Age-Related Macular Degeneration (ARMD)
Age-Related Macular Degeneration (AMD)
AMD is the leading cause of legal blindness in the US, affecting around 10 million people. Early symptoms include a reduction in reading speed, inability to read fine print, and skipping letters or lines when reading. Later symptoms can include distortion of straight lines or dark or missing areas in the central vision.
The macula is the central part of the retina and allows us to read fine print clearly and see colors vividly. It is this area of the retina that deteriorates in AMD. There are 2 forms of AMD. Everyone who has macular degeneration starts out with the dry type and 10-20% progress to the wet type over the course of a lifetime. Macular degeneration in its most severe forms almost never causes total blindness but can lead to loss of central vision. It is a disease that, left untreated, leaves older persons unable to read and drive. However, nearly all patients will still have enough vision to care for themselves.
Dry Macular Degeneration
As the macula ages, the retinal cells cannot remove their own waste products and deposits of these waste products, called drusen, build up under the retina. Drusen, when large in number and size, are the first signs of macular degeneration that an eye doctor sees on examination. Collections of drusen can crowd out other cells in the retina and can cause further damage to the retina and loss of the light-collecting cones. When too many cells are lost, blind spots begin to develop. These areas of atrophy progress slowly over years but can result in severe central vision loss. Currently there is no specific treatment to reverse vision loss from dry macular degeneration but two large studies (Age-Related Eye Disease Study) have demonstrated some benefit from taking a specific combination of vitamins and minerals:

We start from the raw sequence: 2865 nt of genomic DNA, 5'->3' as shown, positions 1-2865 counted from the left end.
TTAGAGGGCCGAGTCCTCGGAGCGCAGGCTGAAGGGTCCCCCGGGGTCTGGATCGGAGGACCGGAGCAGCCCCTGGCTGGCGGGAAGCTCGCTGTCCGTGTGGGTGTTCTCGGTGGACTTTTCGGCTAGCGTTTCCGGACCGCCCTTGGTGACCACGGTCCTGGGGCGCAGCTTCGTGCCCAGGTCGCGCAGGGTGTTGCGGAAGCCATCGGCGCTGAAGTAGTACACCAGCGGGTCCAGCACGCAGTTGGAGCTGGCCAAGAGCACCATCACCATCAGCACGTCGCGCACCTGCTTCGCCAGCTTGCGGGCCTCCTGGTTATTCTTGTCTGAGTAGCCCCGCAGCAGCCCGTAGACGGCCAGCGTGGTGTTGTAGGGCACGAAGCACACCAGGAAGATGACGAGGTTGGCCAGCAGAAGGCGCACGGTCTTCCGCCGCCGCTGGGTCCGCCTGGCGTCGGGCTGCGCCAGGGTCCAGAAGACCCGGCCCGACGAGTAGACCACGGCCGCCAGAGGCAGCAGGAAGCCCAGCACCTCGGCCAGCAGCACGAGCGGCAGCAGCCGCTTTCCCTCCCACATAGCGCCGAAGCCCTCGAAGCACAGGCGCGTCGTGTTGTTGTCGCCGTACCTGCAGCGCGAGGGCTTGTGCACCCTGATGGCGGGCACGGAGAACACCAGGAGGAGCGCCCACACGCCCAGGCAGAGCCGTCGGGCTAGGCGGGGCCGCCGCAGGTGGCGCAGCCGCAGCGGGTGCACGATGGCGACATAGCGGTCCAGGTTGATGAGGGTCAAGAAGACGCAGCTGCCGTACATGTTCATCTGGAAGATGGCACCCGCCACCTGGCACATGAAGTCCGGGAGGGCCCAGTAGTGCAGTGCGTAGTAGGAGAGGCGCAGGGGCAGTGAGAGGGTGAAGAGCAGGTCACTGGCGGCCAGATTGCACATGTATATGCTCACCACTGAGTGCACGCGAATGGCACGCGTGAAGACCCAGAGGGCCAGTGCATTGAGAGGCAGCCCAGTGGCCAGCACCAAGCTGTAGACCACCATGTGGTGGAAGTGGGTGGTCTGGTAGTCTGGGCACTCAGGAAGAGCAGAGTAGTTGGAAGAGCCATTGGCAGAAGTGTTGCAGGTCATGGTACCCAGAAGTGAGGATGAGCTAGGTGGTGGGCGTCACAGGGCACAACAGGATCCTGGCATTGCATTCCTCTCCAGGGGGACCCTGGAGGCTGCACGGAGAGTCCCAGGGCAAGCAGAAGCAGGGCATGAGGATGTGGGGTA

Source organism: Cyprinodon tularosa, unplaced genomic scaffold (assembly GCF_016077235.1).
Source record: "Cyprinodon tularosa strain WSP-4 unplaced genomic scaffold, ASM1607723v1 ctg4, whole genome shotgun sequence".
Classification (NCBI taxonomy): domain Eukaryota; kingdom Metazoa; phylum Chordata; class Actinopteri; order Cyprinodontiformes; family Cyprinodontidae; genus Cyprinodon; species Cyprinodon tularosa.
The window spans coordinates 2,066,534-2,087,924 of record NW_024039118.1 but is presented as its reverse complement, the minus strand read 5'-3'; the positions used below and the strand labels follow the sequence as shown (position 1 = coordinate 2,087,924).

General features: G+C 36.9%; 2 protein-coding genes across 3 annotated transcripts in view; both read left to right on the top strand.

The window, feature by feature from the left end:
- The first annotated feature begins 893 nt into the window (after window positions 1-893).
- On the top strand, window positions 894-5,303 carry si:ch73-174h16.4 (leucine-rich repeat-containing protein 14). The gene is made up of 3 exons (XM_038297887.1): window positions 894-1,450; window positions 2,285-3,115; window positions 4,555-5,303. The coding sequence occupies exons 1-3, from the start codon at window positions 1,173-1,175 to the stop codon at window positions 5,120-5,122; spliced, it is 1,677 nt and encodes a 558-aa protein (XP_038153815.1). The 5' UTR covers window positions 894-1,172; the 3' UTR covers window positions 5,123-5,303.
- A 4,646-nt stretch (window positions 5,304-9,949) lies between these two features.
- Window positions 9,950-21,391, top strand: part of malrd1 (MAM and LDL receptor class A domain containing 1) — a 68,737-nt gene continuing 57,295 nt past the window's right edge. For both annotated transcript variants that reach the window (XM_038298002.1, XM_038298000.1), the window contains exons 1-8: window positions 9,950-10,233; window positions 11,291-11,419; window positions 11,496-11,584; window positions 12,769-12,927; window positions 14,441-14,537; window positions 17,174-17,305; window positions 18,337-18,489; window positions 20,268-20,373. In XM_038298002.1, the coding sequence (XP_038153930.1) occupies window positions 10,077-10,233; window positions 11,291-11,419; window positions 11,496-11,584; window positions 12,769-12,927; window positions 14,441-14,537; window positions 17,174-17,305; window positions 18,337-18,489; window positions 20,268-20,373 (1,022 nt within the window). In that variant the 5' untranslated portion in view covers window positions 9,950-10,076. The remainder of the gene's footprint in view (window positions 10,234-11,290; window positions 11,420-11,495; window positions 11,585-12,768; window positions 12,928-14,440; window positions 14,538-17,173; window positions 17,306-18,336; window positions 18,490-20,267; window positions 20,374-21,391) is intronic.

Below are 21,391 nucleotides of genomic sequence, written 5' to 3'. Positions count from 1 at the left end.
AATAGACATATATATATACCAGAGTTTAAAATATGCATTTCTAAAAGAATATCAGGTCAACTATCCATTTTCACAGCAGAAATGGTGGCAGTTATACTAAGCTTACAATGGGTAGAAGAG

- Vitamin C (500 mg)
- Vitamin E (400 IU)
- Lutein (10 mg)
- Zeaxanthin (2 mg)
- Zinc (80 mg)
- Copper (2 mg)
Wet Macular Degeneration
Some (10-20%) of patients with dry degeneration will develop abnormal blood vessels that grow under the retina and bleed or leak fluid. Patients often have abrupt vision loss with distortion of straight lines, or a stationary, dark or blurry spot in the central vision of one eye. The vision can worsen rapidly in a few days or weeks. Historically, treatment for wet AMD was limited to laser but since 2005, anti-VEGF (vascular endothelial growth factor) therapy has offered new hope for a previously blinding disease. With treatment we usually see some improvement in vision and we can slow down the normal pace of vision loss.